In today’s Infinity Talk, I want to discuss something that’s been bothering me to a point where I have to talk about it or I’ll explode. I’ll try to stay calm and write a comprehensible and rational post that reflect my thoughts, but don’t be surprised if this turns into a rant halfway through. Apologies in advance.
Having said that, let’s talk about victim-blaming. Particularly: blaming the victims of mental illness.
It’s been on my mind for a while now, but my thoughts and emotions didn’t float to the surface until I read some of the comments on Netflix’s Thirteen Reasons Why. For those of you who haven’t seen it, Thirteen Reasons Why is a popular Netflix show based on Jay Asher’s book. It deals with difficult topics such as sexual assault, bullying, depression, rape, and suicide in a rather no-nonsense and at times very graphic manner.
Before I get into it, let me make this clear: this post is not about whether Thirteen Reasons Why is a “good” or “bad” show. This post is about the negative response and attitudes toward mental illness. I’m simply using Thirteen Reasons Why as an example to prove my point.
So, what is victim-blaming? As you can probably guess, the victim is blamed for his or her physical and / or mental suffering.
e.g. Hannah Baker from Thirteen Reasons Why is blamed for committing suicide.
Here are just a few comments I’ve seen all over social media these past couple of days:
- was a whiny, self-entitled millennial girl
- was too sensitive
- had a “princess complex” thinking she could get everything she wanted
- didn’t even have it that bad. There are people with far more serious issues
- was selfish for committing suicide
- took things too seriously
- should’ve moved on (more accurately: she should “get over herself”)
- should’ve reached out to her parents
- should’ve gone for Clay instead of wanting the hot, popular guys
I can’t tell you how much these comments upset me. They are ignorant and hurtful and completely disrespectful to actual, real-life people who deal with mental illness on a day-to-day basis.
These comments prove that a stigma that still surrounds mental illness, a stigma Thirteen Reasons Why (ironically) wanted to raise awareness for.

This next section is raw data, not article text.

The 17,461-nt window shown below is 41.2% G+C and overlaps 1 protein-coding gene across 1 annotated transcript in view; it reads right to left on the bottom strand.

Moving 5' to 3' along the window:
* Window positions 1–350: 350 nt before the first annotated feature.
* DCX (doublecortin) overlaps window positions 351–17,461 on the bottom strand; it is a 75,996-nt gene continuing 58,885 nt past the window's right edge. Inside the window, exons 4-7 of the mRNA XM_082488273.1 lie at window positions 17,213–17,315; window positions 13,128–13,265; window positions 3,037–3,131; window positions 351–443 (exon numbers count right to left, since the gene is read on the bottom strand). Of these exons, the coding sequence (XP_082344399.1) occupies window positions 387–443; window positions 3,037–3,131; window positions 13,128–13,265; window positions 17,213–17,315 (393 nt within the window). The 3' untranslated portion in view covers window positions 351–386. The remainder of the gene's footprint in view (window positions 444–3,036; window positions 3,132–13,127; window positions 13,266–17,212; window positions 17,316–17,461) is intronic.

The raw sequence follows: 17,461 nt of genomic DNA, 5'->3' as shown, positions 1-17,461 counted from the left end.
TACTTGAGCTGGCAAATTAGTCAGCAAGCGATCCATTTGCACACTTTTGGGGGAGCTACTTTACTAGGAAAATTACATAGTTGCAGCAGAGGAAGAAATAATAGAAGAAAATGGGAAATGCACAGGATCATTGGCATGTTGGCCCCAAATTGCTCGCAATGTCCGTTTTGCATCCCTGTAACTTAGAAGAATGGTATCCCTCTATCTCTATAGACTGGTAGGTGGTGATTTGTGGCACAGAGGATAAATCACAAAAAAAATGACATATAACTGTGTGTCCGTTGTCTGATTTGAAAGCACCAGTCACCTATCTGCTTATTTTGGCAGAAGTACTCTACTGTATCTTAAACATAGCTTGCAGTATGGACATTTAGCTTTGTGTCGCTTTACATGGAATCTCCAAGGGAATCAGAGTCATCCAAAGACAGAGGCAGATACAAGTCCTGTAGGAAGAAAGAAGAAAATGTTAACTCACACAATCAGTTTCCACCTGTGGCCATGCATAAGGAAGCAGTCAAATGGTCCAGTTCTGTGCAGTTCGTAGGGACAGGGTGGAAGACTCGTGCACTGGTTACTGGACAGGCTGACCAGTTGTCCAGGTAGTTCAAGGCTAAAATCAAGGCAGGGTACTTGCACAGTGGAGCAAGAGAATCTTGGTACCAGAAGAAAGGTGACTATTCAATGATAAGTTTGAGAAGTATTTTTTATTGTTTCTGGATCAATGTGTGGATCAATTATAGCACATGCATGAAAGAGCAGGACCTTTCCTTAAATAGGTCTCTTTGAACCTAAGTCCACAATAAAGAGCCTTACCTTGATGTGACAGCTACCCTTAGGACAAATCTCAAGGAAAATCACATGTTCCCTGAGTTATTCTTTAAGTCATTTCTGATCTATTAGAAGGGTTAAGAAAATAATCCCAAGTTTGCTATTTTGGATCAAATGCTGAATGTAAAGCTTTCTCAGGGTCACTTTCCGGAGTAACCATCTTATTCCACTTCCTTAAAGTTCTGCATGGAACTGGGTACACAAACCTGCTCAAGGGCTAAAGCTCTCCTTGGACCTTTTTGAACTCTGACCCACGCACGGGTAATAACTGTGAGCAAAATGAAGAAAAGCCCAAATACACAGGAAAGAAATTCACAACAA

What is stigma?
Stigma is defined as “a mark of disgrace associated with a particular circumstance, quality, or person.”
From the point of view of the victim, there are several responses to being stigmatized:
- feeling ashamed
- blaming themselves
- social exclusion
- suffering from discrimination
“Displays of discrimination can become internalized, leading to the development of self-stigma: people with mental illness may begin to believe the negative thoughts expressed by others and, in turn, think of themselves as unable to recover, undeserving of care, dangerous, or responsible for their illnesses.”
The question is: why do we (aka “society”) blame the victim?
There are two explanations:
- a lack of knowledge: many people are ignorant when it comes to mental illness. They only know what they’ve seen in the media. Unfortunately, the media often reverts to stereotypes when featuring people with mental illness (e.g. they’re violent and dangerous, they’re not “normal”, their parents are to blame … ). This portrayal of mental illness keeps victims from speaking out and therefore keeps the stigma alive.
- we’re a culture of victim-blamers: “The core of victim-blaming is that we don’t want to feel out of control,” she says, since being victimized – or learning that someone else was victimized – threatens to shatter the illusion that we’re always in control of what happens to us; and it runs counter to a notion rooted deeply in our society. Fighting for our freedom, being independent, fighting against someone controlling us – we have a whole history of that.”
What can we do about it?
The only thing that will help eradicate the stigma is education. People need to be educated about mental illness and how their thoughts and behaviour are part of the problem. Campaigns to raise awareness and books, movies and tv shows with an accurate representation of mental illness can help achieve that goal.
To wrap up this post, I want to give one piece of advice: please stop and think before you act. Always be kind and respectful of other people’s feelings and experiences.
And please don’t hide behind the fact that Thirteen Reasons Why or any other show is “just a show”. It’s not. There are real people out there dealing with real issues that might be discouraged from getting the help they deserve and need.
Byrne, Peter. “Stigma of mental illness and ways of diminishing it.” Advances in Psychiatric Treatment. Jan 2000, 6 (1) 65-72.
CORRIGAN, Patrick W; Druss, BENJAMIN G.; Perlick, Deborah A. “The Impact of Mental Illness Stigma on Seeking and Participating in Mental Health Care.” Association for Psychological Science.
Schroeder, Michael O. “The Psychological Impact of Victim-Blaming – and How to Stop It”. Health.usnews.com